Content to be together, at this close proximity, neither had spoken, but now, “Mitchie,” looking at him over her shoulder, “did you tell them… did you tell my parents everything?”
Oh, God! He desperately wanted to tell her the truth about himself, about the type of student he really was, but was positive that if he did it would put a strain on—if not completely sever—their barely-budding relationship, especially now that he had lied about just about everything to her parents.
This whole thing was so improbable: Going shopping with his parents; he never went shopping with his parents. His father wanting coffee just at that time, just across the street from Walgreen’s. Mrs. Friedman and her daughter coming into Walgreen’s just at that time, too. And finding the courage to talk to her. And she’d listened to him! And now, By God, he was here, with her! And, he was sure—although having no idea just how much she did—Mitchell was sure that Susan liked him also. And the thought that, It is! That, It must be God! That, God wanted me to meet Susan! Why else? How else could this have happened? Earlier, as it was happening, he’d responded to Mister Friedman’s questions—with the exception of the size of Walter’s boat—without thinking beyond the moment, but now, Work! The inkling of a thought coming to him. Maybe, if I work my ass off, maybe I still have time to buckle down. Maybe I can go to Rochester to take an entrance exam. Maybe, if I work my ass off, maybe I can make it! At that moment Mitchell decided: If college is that important to Susan! If that’s what she wants, then damnit! I will do it!
“Well,” he said, “I did stretch the truth,” holding his thumb and forefinger a fraction apart, “just a little.”
“Mitchell,” Stopping, turning, she looked at him. “It’s important that I know, right now! What did you stretch the truth about?”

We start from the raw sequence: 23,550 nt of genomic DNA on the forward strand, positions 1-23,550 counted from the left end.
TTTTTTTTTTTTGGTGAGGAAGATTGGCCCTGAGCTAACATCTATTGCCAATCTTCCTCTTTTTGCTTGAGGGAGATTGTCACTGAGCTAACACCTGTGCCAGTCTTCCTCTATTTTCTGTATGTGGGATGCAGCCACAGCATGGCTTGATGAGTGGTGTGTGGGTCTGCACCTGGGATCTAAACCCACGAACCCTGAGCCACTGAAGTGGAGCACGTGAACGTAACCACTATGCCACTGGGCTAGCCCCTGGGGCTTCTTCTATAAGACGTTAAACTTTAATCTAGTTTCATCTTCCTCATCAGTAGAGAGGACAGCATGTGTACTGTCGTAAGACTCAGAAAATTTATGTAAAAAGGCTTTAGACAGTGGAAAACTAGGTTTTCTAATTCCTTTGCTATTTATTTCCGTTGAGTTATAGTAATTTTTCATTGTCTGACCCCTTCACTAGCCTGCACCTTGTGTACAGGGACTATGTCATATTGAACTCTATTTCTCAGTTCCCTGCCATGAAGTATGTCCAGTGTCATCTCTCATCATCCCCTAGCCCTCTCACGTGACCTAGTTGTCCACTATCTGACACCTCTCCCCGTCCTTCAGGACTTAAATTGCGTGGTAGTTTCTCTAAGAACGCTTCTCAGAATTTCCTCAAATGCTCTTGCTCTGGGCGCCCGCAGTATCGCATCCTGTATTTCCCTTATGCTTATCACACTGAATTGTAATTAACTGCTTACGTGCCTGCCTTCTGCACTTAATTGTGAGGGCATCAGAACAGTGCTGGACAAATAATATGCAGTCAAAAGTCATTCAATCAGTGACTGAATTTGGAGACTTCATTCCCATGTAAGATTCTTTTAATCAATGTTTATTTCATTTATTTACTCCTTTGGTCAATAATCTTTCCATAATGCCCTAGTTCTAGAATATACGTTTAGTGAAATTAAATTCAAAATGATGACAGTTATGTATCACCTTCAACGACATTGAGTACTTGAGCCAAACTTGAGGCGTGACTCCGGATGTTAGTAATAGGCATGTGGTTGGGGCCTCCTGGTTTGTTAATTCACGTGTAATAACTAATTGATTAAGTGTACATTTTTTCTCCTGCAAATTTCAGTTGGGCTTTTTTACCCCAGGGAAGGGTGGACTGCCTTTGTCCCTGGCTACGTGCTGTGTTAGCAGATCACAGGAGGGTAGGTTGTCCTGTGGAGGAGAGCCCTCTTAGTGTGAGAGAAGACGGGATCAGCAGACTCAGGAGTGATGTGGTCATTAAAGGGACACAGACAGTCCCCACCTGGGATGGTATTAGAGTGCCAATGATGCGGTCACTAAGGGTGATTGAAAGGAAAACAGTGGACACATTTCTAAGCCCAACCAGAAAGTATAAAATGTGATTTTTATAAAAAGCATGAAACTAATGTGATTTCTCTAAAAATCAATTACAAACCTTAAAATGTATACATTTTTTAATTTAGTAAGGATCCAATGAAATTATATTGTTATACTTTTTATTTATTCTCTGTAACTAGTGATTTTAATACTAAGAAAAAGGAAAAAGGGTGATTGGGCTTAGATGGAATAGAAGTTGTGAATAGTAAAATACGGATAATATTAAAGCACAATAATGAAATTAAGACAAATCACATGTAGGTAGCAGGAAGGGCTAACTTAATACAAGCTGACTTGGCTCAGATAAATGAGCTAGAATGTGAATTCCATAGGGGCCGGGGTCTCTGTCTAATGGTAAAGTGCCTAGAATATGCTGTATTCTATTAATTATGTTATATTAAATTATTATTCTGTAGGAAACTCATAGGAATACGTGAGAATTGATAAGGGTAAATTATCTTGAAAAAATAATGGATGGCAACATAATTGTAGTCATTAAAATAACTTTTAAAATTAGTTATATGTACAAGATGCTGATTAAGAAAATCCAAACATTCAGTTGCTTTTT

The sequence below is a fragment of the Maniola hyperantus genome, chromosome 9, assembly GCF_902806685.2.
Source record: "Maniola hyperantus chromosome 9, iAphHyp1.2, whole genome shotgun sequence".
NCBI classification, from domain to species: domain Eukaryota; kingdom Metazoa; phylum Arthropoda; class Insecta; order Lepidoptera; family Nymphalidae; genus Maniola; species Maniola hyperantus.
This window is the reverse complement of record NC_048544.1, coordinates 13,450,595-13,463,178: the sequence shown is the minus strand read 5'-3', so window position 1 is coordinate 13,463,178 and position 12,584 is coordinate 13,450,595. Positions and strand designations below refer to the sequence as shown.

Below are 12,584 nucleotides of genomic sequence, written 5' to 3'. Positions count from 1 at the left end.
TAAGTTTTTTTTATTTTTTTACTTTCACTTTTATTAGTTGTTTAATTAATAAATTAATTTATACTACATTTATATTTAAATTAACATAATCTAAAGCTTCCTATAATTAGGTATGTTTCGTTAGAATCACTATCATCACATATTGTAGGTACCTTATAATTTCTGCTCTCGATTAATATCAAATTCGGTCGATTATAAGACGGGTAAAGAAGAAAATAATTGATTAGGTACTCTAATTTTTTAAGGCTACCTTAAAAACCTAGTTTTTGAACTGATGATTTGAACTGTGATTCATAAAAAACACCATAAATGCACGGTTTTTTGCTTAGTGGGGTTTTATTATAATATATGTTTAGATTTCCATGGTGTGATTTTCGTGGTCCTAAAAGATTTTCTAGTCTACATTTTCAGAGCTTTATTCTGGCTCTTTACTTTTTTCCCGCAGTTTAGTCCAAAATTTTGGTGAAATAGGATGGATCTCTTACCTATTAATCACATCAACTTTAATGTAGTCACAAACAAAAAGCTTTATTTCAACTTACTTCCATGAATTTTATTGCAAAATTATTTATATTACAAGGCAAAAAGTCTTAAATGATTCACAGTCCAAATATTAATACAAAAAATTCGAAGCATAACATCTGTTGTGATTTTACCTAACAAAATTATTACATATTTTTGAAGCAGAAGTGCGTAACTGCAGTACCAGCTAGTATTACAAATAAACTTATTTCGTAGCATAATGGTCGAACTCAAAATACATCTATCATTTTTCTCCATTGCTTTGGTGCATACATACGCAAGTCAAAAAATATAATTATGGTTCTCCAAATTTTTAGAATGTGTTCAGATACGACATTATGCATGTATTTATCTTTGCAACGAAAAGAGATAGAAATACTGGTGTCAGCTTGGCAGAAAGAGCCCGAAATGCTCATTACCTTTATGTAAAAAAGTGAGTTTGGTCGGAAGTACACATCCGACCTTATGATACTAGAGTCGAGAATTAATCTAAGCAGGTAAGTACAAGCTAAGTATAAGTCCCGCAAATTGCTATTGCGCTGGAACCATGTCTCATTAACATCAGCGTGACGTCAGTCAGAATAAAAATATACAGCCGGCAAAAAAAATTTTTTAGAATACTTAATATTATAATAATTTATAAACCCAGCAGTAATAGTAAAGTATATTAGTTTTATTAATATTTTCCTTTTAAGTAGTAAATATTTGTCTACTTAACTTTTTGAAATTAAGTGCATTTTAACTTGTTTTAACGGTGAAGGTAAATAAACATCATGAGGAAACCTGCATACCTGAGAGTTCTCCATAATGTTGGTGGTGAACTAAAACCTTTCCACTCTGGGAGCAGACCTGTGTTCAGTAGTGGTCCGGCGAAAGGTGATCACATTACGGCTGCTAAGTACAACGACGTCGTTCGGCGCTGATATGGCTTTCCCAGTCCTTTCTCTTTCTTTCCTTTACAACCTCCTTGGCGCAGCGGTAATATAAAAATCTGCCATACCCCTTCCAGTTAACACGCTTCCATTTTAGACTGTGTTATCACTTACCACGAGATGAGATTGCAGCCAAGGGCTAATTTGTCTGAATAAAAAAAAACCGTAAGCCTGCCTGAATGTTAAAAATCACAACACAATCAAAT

Looking at her, “Uh,” swallowing, “the boat.”
“The boat? You mean you don’t have a boat?”
“Oh, yeah,” forcing a chuckle, “we’ve got a boat alright, but I think, maybe, your folks got the wrong impression because maybe I made it seem like it’s a yacht, and it’s not quite… well, yeah, it’s my dads yacht, but even so, it’s only sixteen feet long.”
No doubt about it, Susan did like Mitchell; she liked him more than she, at the moment, comprehended or would admit to. If his family were rich—which they well may be—and if they did have a yacht, a real yacht, it would certainly be icing on the cake. She was disappointed, but, beginning to walk again, “Okay, Mitchie, if that’s the worst thing you, uh, stretched the truth about, it’s okay…”
The plume of vapor from his mouth evidenced a sigh of relief.
“…but I did think that maybe we’d be able to go sailing off to Tahiti or someplace,” attempting to make a joke of her disappointment.
“Yeah,” looking at her wistfully, “that would be nice!”
Beginning to walk again, when their hands brushed, he took hold of hers, and was gratefully reassured when he felt her fingers curl about his.
(A "Becoming" Excerpt)